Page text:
Dear Jeanne and Leonard: Get this: A friend and I often meet for lunch and always ask the server to split the bill. Yesterday, I happened to see my friend’s credit card receipt, and I noticed he’d left a huge tip. Since the service hadn’t been anything special, I asked why. His answer? That I “tip light” and he always tries to make up for it. I was dumbfounded. I’m not a cheapskate; I’m just not the extravagant, 20 percent tipper he is. What should I do? I don’t want him to supplement my tip, I want him to mind his own business.
Dear B.P.: So have you considered bag lunches?
Seriously, just as what you tip is your business, what your friend tips is his. So tell him “I think you’re nuts, but knock yourself out,” and then keep your receipts turned over.
P.S. Is it possible you actually are tipping too little? Others are sometimes right. And by the way, while 20 percent is a generous tip, it’s far from “extravagant.”
Dear Jeanne and Leonard: For 15 years, my wife and I rented a house from her father, a house he often said would one day be ours. So when I inherited $40,000 from my parents, I used the money to make major improvements on the place. Then, two years ago, my wife decided she wanted to spread her wings, and she divorced me. She got just about everything, including the dog. And when her father died not long after we separated, she got the house, too. Do I have any chance of getting my $40,000 back? Since nothing was in writing and I don’t have any receipts, my lawyer says no. But the house is on my way to work, and every time I go by, it eats at me.
– D.L., Long Beach, Calif.
Dear D.L.: Well it might. If we were you, we’d invest in a second lawyer and a second opinion. And in the meantime, we’d find a new route to work.
Dear Jeanne and Leonard: I fear my wife is being taken advantage of. “Jennifer” is the principal caregiver for her elderly, well-to-do father. She takes him to his many doctors’ appointments, shops for his groceries, lays out his medications, pays his bills and much more.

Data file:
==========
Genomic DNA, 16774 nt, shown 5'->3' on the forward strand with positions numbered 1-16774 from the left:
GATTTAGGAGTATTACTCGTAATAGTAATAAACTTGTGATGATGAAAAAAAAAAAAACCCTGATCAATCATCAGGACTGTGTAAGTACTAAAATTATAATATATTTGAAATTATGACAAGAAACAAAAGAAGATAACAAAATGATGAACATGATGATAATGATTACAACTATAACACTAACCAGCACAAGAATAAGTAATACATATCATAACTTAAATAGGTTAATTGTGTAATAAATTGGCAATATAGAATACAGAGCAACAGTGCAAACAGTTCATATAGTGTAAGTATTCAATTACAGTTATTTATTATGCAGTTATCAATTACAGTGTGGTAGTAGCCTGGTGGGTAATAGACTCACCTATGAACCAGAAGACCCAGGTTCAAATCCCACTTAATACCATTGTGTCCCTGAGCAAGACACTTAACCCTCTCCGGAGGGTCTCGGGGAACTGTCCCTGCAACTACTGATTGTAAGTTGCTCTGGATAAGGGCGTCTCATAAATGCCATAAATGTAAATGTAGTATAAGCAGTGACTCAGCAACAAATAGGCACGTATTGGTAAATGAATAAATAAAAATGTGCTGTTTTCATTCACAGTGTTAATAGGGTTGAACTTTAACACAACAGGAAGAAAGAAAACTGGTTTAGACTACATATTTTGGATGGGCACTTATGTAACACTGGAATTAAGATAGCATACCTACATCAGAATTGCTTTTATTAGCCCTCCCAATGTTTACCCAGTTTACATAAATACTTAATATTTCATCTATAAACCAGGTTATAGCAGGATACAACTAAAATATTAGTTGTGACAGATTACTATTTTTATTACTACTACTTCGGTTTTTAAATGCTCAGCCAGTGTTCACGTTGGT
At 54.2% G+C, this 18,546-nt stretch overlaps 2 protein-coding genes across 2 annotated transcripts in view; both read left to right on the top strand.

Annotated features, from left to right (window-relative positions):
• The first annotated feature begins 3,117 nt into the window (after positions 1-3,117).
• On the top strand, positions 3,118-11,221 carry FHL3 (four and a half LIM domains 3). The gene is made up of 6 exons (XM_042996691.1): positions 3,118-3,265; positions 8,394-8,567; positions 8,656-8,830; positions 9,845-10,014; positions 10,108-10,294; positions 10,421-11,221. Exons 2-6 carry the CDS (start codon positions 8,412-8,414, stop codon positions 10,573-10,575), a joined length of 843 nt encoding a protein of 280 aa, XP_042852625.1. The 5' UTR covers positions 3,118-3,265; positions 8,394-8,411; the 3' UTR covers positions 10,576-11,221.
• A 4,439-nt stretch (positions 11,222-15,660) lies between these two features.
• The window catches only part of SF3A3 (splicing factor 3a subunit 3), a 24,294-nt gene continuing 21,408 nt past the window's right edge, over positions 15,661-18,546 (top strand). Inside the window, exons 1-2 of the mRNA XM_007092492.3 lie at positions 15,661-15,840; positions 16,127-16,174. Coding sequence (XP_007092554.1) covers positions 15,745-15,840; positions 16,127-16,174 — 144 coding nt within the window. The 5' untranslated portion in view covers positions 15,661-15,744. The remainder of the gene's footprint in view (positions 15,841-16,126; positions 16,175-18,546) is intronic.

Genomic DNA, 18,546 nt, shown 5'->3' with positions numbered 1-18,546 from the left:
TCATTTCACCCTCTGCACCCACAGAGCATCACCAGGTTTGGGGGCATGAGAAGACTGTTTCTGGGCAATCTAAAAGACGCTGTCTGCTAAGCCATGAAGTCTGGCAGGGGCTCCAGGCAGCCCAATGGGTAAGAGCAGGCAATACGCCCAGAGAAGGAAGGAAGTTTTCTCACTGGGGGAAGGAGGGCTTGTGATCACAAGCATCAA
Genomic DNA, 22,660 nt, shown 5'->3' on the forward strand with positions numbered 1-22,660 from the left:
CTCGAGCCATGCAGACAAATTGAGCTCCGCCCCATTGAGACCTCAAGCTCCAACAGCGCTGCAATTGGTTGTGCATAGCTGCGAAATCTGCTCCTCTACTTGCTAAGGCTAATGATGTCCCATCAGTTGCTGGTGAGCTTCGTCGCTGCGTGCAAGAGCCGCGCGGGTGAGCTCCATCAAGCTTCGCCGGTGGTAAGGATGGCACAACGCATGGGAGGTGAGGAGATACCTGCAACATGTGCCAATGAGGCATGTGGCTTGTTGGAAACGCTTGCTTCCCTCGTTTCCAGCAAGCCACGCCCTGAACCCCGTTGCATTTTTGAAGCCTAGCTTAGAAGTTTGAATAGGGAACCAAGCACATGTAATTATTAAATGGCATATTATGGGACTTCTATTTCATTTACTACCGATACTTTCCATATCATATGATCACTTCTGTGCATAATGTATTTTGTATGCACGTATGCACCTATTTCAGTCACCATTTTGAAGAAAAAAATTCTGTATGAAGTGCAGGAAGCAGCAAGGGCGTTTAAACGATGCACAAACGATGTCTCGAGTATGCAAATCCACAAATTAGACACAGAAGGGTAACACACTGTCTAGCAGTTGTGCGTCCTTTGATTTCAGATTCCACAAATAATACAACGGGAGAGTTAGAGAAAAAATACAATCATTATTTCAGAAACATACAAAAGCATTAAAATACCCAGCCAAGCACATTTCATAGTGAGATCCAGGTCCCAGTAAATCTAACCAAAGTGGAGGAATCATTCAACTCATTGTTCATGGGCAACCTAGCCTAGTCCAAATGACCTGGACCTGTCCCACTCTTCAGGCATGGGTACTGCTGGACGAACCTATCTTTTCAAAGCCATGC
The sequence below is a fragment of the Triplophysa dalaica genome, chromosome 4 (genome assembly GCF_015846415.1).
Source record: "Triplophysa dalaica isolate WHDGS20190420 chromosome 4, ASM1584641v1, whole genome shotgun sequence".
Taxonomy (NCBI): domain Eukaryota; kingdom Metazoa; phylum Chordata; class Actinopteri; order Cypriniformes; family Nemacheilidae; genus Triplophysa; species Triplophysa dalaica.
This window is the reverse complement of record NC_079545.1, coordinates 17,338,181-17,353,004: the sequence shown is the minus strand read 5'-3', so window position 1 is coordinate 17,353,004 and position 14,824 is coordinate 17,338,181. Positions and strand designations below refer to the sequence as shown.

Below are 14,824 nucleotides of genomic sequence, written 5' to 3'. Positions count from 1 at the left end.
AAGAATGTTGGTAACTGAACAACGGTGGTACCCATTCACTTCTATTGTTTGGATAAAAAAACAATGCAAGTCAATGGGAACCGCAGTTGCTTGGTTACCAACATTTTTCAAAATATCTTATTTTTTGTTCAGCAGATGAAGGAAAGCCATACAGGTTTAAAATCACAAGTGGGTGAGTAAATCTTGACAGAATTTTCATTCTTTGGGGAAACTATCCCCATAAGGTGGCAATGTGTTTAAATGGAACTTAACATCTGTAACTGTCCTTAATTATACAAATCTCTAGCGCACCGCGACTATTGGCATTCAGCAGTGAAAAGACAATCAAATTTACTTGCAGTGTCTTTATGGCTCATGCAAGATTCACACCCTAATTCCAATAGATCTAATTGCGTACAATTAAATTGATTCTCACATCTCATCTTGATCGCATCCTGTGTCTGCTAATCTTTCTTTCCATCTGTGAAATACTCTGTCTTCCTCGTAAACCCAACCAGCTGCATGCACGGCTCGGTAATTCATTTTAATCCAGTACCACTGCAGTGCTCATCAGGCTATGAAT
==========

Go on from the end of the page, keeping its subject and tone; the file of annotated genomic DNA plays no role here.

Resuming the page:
Although we have three small children, Jennifer still devotes at least 20 hours a week to looking after her dad. She has two siblings, but for one reason or another, they almost never help. So I encouraged Jennifer to ask her father to pay her something. When she mentioned the idea to him, he seemed to agree, but nothing’s come of it. Should I try to do something about the situation? It’s not, by the way, like my wife will inherit a lot of money from her father. He’s leaving most of his estate to his only son.
– Unhappy, Upstate New York
Dear Unhappy: That’s a great deal your brother-in-law has. Too bad it’s at your wife’s expense.
Parents generally are entitled to expect help from their adult children. But they’re also obligated to notice if some of their children are leaving all of the heavy lifting to others, whether those children mean to or not. Since your wife’s siblings rarely pitch in, and since your father-in-law can afford to pay for the services he needs, there’d be nothing wrong with asking him directly (with Jennifer’s approval, of course) to compensate her for her efforts. Your wife deserves the acknowledgement, if not a larger share of his estate.
If her father refuses or drags his feet, it’s time for your wife to tell him he needs to hire professional caregivers to provide many of the services she now provides. In fact, she might prefer to do that anyway.
Please email your questions about money and relationships to Questions@MoneyManners.net.